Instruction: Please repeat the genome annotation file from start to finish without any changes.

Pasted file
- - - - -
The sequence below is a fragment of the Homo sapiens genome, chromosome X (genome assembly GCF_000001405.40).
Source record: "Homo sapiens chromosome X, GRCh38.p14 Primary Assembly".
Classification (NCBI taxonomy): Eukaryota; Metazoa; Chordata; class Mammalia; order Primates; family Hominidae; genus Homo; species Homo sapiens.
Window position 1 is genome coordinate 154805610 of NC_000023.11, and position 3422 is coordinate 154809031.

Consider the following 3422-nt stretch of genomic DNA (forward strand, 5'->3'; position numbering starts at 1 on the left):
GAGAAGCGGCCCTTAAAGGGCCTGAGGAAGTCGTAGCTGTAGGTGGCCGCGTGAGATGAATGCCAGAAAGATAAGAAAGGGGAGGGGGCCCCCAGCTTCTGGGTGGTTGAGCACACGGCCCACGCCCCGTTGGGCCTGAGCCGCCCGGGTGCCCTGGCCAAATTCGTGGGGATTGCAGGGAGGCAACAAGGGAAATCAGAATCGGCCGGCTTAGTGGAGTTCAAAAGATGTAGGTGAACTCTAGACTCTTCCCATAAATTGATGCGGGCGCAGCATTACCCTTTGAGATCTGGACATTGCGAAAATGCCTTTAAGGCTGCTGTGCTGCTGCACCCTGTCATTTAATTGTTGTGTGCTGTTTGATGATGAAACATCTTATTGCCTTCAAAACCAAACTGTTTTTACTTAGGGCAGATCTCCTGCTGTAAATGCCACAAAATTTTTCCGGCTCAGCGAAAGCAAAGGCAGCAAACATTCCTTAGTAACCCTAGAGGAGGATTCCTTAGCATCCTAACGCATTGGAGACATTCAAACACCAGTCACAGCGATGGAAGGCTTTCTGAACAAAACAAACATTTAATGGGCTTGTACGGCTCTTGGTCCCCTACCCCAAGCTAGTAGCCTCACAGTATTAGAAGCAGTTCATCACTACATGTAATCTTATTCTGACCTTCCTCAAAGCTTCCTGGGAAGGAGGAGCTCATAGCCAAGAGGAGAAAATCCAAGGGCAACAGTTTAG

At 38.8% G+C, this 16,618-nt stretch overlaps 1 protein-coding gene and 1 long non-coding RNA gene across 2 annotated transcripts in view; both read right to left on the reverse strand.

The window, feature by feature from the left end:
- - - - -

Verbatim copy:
The sequence below is a fragment of the Homo sapiens genome, chromosome X (genome assembly GCF_000001405.40).
Source record: "Homo sapiens chromosome X, GRCh38.p14 Primary Assembly".
Classification (NCBI taxonomy): Eukaryota; Metazoa; Chordata; class Mammalia; order Primates; family Hominidae; genus Homo; species Homo sapiens.
Window position 1 is genome coordinate 154805610 of NC_000023.11, and position 3422 is coordinate 154809031.

Consider the following 3422-nt stretch of genomic DNA (forward strand, 5'->3'; position numbering starts at 1 on the left):
GAGAAGCGGCCCTTAAAGGGCCTGAGGAAGTCGTAGCTGTAGGTGGCCGCGTGAGATGAATGCCAGAAAGATAAGAAAGGGGAGGGGGCCCCCAGCTTCTGGGTGGTTGAGCACACGGCCCACGCCCCGTTGGGCCTGAGCCGCCCGGGTGCCCTGGCCAAATTCGTGGGGATTGCAGGGAGGCAACAAGGGAAATCAGAATCGGCCGGCTTAGTGGAGTTCAAAAGATGTAGGTGAACTCTAGACTCTTCCCATAAATTGATGCGGGCGCAGCATTACCCTTTGAGATCTGGACATTGCGAAAATGCCTTTAAGGCTGCTGTGCTGCTGCACCCTGTCATTTAATTGTTGTGTGCTGTTTGATGATGAAACATCTTATTGCCTTCAAAACCAAACTGTTTTTACTTAGGGCAGATCTCCTGCTGTAAATGCCACAAAATTTTTCCGGCTCAGCGAAAGCAAAGGCAGCAAACATTCCTTAGTAACCCTAGAGGAGGATTCCTTAGCATCCTAACGCATTGGAGACATTCAAACACCAGTCACAGCGATGGAAGGCTTTCTGAACAAAACAAACATTTAATGGGCTTGTACGGCTCTTGGTCCCCTACCCCAAGCTAGTAGCCTCACAGTATTAGAAGCAGTTCATCACTACATGTAATCTTATTCTGACCTTCCTCAAAGCTTCCTGGGAAGGAGGAGCTCATAGCCAAGAGGAGAAAATCCAAGGGCAACAGTTTAG

At 38.8% G+C, this 16,618-nt stretch overlaps 1 protein-coding gene and 1 long non-coding RNA gene across 2 annotated transcripts in view; both read right to left on the reverse strand.

The window, feature by feature from the left end: